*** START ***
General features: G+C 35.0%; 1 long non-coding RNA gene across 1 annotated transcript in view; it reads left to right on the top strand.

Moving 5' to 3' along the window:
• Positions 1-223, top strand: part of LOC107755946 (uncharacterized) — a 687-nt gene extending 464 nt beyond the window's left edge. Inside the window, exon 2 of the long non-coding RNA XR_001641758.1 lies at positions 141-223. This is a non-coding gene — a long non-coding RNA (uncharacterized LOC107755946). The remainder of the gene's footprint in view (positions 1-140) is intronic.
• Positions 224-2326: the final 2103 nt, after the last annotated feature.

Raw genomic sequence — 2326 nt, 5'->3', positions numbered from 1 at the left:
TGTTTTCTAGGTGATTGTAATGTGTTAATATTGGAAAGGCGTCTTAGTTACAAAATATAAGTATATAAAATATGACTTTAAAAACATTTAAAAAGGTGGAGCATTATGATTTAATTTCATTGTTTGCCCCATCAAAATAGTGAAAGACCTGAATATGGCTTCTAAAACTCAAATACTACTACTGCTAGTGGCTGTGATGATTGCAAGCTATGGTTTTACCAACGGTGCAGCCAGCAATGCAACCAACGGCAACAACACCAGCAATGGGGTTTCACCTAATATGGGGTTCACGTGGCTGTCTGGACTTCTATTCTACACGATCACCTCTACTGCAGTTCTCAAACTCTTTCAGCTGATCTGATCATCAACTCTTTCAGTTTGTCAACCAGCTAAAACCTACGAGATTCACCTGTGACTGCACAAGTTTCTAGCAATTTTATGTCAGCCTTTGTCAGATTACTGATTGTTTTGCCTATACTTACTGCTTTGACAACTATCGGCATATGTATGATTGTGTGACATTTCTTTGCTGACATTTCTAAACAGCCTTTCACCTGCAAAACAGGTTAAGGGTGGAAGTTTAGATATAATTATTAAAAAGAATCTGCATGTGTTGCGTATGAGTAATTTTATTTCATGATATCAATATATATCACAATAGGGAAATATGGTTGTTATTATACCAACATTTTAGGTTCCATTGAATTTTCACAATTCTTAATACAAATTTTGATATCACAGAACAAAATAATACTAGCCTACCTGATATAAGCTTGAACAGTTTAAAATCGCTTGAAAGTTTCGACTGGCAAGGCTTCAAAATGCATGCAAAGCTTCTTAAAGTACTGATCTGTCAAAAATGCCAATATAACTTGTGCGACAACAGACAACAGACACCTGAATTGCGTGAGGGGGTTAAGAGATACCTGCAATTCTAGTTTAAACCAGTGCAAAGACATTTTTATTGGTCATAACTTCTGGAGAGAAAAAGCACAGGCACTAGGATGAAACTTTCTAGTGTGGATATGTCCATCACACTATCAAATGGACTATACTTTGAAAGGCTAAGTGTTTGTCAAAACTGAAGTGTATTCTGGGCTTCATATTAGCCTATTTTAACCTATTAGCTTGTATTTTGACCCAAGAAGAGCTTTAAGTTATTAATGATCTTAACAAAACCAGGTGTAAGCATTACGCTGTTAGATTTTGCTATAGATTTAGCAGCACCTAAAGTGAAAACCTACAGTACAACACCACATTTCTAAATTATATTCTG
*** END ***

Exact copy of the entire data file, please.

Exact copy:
General features: G+C 35.0%; 1 long non-coding RNA gene across 1 annotated transcript in view; it reads left to right on the top strand.

Moving 5' to 3' along the window:
• Positions 1-223, top strand: part of LOC107755946 (uncharacterized) — a 687-nt gene extending 464 nt beyond the window's left edge. Inside the window, exon 2 of the long non-coding RNA XR_001641758.1 lies at positions 141-223. This is a non-coding gene — a long non-coding RNA (uncharacterized LOC107755946). The remainder of the gene's footprint in view (positions 1-140) is intronic.
• Positions 224-2326: the final 2103 nt, after the last annotated feature.

Raw genomic sequence — 2326 nt, 5'->3', positions numbered from 1 at the left:
TGTTTTCTAGGTGATTGTAATGTGTTAATATTGGAAAGGCGTCTTAGTTACAAAATATAAGTATATAAAATATGACTTTAAAAACATTTAAAAAGGTGGAGCATTATGATTTAATTTCATTGTTTGCCCCATCAAAATAGTGAAAGACCTGAATATGGCTTCTAAAACTCAAATACTACTACTGCTAGTGGCTGTGATGATTGCAAGCTATGGTTTTACCAACGGTGCAGCCAGCAATGCAACCAACGGCAACAACACCAGCAATGGGGTTTCACCTAATATGGGGTTCACGTGGCTGTCTGGACTTCTATTCTACACGATCACCTCTACTGCAGTTCTCAAACTCTTTCAGCTGATCTGATCATCAACTCTTTCAGTTTGTCAACCAGCTAAAACCTACGAGATTCACCTGTGACTGCACAAGTTTCTAGCAATTTTATGTCAGCCTTTGTCAGATTACTGATTGTTTTGCCTATACTTACTGCTTTGACAACTATCGGCATATGTATGATTGTGTGACATTTCTTTGCTGACATTTCTAAACAGCCTTTCACCTGCAAAACAGGTTAAGGGTGGAAGTTTAGATATAATTATTAAAAAGAATCTGCATGTGTTGCGTATGAGTAATTTTATTTCATGATATCAATATATATCACAATAGGGAAATATGGTTGTTATTATACCAACATTTTAGGTTCCATTGAATTTTCACAATTCTTAATACAAATTTTGATATCACAGAACAAAATAATACTAGCCTACCTGATATAAGCTTGAACAGTTTAAAATCGCTTGAAAGTTTCGACTGGCAAGGCTTCAAAATGCATGCAAAGCTTCTTAAAGTACTGATCTGTCAAAAATGCCAATATAACTTGTGCGACAACAGACAACAGACACCTGAATTGCGTGAGGGGGTTAAGAGATACCTGCAATTCTAGTTTAAACCAGTGCAAAGACATTTTTATTGGTCATAACTTCTGGAGAGAAAAAGCACAGGCACTAGGATGAAACTTTCTAGTGTGGATATGTCCATCACACTATCAAATGGACTATACTTTGAAAGGCTAAGTGTTTGTCAAAACTGAAGTGTATTCTGGGCTTCATATTAGCCTATTTTAACCTATTAGCTTGTATTTTGACCCAAGAAGAGCTTTAAGTTATTAATGATCTTAACAAAACCAGGTGTAAGCATTACGCTGTTAGATTTTGCTATAGATTTAGCAGCACCTAAAGTGAAAACCTACAGTACAACACCACATTTCTAAATTATATTCTG